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The4Story Building

Tom Scutt documents the realisation of his company NekoNeko’s debut production, which takes them on a first step from graduating students to emerging artists, using puppetry as one of their tools.

As graduating Theatre Designers at the Royal Welsh College of Music and Drama, myself and Rhys Jarman were eager to produce a piece of work that responds to the needs of a modern audience. In a six-week period we designed and wrote an hour long show that was performed not in the theatre but in the workshop behind it. In The4Story Building, four short stories – two familiar, two new, were framed and supported by installation, live action and puppetry. We were primarily concerned with two things – the role of sound and the human interaction with place and object.

The roots of theatre in the art of storytelling became our main focal point. We aimed to stretch the audience’s ability to listen. How far could we take this? How long can a modern audience that has grown up on the powerful visual language of cinema and television sit as a group and simply listen? Our need for aural stimulation led us to sound designer Ollie Thomas who became instrumental in the process of recording and composing new music with us. Actors were sought to provide the voices for the main character of The Old Man taken from Samuel Beckett’s Malone Dies, the narrators for Carroll’s Jabberwocky and Poe’s Tell Tale Heart and the girl in our new story The Call. We explored sound to its fullest by performing Tell Tale Heart in complete darkness with the menacing, whispering voice as the only focus. In the darkness, with no visual distractions, the audience connected.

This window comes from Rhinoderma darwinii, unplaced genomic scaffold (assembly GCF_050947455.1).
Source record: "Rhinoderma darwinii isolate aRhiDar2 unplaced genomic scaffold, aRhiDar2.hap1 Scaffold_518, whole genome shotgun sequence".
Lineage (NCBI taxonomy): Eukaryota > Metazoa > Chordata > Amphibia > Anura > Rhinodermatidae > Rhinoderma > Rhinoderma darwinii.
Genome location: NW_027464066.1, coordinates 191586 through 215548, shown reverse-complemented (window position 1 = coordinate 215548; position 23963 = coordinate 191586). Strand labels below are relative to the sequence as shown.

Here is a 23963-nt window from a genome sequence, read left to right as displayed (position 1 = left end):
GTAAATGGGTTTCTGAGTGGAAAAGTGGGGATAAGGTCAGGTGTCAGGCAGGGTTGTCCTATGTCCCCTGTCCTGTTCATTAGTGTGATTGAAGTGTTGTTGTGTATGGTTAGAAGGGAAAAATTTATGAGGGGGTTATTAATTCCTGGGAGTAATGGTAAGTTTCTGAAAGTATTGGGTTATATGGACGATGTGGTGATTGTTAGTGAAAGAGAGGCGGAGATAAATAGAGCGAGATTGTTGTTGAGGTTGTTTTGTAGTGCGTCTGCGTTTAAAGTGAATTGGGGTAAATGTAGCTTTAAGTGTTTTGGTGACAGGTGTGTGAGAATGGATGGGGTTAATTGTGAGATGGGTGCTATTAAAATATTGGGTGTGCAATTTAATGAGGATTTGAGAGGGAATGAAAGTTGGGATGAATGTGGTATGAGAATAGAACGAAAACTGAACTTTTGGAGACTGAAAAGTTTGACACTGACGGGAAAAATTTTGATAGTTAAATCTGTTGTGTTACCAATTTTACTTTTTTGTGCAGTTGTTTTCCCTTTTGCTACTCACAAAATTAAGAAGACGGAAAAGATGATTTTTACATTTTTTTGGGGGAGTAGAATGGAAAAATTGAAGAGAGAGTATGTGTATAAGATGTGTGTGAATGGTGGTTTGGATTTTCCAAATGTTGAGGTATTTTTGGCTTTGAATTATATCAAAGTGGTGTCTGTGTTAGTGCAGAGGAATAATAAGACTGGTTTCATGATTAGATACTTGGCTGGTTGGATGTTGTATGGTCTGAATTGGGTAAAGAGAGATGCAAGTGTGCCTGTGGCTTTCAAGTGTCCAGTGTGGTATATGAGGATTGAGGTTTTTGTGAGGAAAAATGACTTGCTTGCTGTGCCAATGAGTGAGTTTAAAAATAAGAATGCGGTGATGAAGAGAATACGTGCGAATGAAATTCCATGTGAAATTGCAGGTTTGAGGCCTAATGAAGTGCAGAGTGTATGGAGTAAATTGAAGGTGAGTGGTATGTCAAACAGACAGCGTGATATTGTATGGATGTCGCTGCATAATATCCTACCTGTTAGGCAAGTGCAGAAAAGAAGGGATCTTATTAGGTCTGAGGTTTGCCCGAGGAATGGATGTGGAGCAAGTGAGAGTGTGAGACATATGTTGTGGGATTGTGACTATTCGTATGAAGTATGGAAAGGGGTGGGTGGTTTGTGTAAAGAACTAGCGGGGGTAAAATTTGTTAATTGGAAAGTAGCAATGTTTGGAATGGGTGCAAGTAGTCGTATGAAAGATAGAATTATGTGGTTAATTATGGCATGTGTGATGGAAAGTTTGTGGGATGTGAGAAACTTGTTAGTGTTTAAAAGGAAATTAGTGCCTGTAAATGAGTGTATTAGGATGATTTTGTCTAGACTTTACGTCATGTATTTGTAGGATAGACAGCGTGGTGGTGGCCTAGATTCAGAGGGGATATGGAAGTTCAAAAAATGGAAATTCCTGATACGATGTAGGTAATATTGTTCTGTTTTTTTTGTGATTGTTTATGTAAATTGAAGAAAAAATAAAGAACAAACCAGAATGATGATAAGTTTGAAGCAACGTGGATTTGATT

Our second angle of approach was our relationship with the objects and places we are surrounded by. As designers this is of course central to our role and, where relevant, we wanted to support the stories with a sense of place and something visual to help develop a mood. This is where puppets came in. We discovered that puppets could bridge the gap between human and object by opening another world to the audience. One where easels and umbrellas had lives and could emote. A story could be seen through these puppets and not just heard through the voices. The idea of creative rebirth and retelling was expressed by several Old Man puppets – each with their own umbilical cord that tied them to their respective stories: a phone line, a television wire, a rope. These cords connected the ‘human’ puppets to the world of inanimate objects – emphasising our reliance on the objects we use every day.

We found we could turn a simple umbrella into Lewis Carroll’s Jub Jub Bird or use a gas mask on an easel with washing line wings for the Jabberwock. Harnessed to words and music these objects lived. The flexibility, simplicity and expressive nature of puppets was, and is, the perfect supportive medium for the art of storytelling.

We aim to continue this exploration in our student collective NekoNeko – a six strong group of puppeteers, actors, designers and musicians. Through the economy and expression of simple, raw materials we wish to restore a sense of storytelling into theatre. In a world in which we find it hard to make rational sense of anything, a new dramaturgy has emerged – one of fragmented images, performance montage and unfounded expression. The linear story with its start and finish has been weakened by our inability to listen and attend. Through The4Story Building and our future work, we hope to regain a sense of the magic of the story.

Though a variety of media including film and live action, but primarily puppetry and sound, it is our aim to take the audience on a journey and not leave them puzzling over what they are seeing. Puppets engage an audience. They are real and yet not real, object yet human, living and dead. In this way they speak volumes that the human itself simply cannot.

NekoNeko is Tom Scutt & Rhys Jarman, students of the BA Hons Theatre Design at the Royal Welsh College of Music and Drama (2003-2006). The4story building was first performed at the RWCMD workshop 16-20 February 2006, and was produced in collaboration with Ollie Thomas (BA Hons Music Technology)

For further information about the show or future work please contact Tom Scutt email: tel: 07813 660273